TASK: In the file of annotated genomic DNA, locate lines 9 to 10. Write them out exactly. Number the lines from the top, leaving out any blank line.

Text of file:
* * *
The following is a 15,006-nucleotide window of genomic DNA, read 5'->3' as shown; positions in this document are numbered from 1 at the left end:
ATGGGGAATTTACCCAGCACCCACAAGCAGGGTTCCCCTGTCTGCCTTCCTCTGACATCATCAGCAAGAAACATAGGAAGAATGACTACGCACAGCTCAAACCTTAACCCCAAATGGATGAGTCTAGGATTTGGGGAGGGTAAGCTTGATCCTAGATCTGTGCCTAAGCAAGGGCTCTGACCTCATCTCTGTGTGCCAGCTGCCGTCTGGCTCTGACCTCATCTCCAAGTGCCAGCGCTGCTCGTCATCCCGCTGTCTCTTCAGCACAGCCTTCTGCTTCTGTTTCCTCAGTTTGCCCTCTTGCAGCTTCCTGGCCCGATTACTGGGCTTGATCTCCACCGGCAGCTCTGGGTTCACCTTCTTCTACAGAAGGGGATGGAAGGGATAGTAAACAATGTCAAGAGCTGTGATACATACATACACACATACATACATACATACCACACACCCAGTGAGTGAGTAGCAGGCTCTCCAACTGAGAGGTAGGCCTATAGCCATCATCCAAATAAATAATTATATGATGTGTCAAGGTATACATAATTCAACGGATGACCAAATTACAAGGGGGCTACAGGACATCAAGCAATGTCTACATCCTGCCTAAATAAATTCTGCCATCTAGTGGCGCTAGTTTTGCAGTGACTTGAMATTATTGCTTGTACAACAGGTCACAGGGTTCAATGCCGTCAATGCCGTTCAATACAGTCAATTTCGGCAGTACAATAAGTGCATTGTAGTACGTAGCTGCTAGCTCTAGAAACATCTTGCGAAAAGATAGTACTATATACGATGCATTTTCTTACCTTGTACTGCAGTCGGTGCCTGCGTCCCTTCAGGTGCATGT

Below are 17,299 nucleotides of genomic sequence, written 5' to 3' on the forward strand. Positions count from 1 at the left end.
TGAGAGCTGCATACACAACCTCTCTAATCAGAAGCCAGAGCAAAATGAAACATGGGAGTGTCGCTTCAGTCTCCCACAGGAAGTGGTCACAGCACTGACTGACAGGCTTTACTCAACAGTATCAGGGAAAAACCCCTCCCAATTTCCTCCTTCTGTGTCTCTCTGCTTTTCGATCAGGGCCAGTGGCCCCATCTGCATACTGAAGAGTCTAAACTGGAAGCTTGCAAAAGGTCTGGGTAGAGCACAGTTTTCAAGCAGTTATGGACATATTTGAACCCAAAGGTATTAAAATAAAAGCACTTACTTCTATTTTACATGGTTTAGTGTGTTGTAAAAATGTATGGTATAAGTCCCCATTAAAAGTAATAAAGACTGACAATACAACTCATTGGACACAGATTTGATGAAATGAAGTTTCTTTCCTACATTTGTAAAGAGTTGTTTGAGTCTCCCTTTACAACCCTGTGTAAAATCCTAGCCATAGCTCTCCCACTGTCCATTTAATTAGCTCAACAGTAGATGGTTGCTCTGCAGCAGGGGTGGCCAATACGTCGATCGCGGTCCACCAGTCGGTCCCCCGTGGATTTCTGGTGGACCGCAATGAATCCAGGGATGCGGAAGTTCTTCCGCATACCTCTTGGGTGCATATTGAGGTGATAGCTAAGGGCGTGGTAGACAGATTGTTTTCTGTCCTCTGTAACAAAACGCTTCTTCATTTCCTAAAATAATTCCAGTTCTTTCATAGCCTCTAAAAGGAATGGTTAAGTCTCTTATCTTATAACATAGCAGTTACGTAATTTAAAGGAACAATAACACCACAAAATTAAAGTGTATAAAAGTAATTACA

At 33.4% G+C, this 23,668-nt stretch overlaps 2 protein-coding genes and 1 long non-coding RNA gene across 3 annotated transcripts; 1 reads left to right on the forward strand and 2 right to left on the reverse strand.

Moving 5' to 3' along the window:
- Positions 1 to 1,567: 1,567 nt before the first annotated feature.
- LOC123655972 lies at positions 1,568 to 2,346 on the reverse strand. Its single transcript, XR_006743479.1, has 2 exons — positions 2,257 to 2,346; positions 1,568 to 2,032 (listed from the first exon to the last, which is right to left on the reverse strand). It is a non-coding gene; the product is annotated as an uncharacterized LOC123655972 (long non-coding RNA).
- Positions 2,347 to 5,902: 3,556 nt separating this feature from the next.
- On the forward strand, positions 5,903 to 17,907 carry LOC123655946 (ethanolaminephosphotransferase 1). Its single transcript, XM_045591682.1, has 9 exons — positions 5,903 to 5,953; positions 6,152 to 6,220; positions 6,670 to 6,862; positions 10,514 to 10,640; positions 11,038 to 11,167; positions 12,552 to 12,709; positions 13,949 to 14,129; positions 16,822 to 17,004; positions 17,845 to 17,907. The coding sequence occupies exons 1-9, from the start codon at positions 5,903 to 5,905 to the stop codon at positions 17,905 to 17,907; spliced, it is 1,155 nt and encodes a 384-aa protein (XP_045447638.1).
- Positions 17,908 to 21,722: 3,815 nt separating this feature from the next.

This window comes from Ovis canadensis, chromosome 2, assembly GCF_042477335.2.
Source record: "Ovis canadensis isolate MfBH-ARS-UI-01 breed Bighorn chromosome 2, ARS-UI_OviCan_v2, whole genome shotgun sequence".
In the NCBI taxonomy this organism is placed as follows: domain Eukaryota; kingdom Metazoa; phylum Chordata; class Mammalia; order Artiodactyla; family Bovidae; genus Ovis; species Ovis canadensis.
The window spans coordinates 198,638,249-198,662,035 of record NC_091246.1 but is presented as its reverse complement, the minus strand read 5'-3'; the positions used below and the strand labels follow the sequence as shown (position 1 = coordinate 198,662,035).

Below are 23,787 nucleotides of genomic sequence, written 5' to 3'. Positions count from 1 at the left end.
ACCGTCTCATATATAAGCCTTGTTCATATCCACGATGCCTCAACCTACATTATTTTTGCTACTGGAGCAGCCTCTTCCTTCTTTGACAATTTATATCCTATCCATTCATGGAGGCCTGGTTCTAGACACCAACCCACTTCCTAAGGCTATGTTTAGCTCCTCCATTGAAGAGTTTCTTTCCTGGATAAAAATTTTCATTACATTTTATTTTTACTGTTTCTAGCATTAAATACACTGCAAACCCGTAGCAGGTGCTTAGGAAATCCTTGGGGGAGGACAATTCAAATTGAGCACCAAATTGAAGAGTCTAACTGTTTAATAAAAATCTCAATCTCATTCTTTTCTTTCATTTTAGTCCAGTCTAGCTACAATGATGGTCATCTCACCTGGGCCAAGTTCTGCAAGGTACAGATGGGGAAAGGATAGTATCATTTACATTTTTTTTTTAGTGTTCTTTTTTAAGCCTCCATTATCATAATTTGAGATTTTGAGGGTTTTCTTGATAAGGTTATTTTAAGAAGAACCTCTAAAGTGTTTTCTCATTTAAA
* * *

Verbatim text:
- Positions 2,347 to 5,902: 3,556 nt separating this feature from the next.
- On the forward strand, positions 5,903 to 17,907 carry LOC123655946 (ethanolaminephosphotransferase 1). Its single transcript, XM_045591682.1, has 9 exons — positions 5,903 to 5,953; positions 6,152 to 6,220; positions 6,670 to 6,862; positions 10,514 to 10,640; positions 11,038 to 11,167; positions 12,552 to 12,709; positions 13,949 to 14,129; positions 16,822 to 17,004; positions 17,845 to 17,907. The coding sequence occupies exons 1-9, from the start codon at positions 5,903 to 5,905 to the stop codon at positions 17,905 to 17,907; spliced, it is 1,155 nt and encodes a 384-aa protein (XP_045447638.1).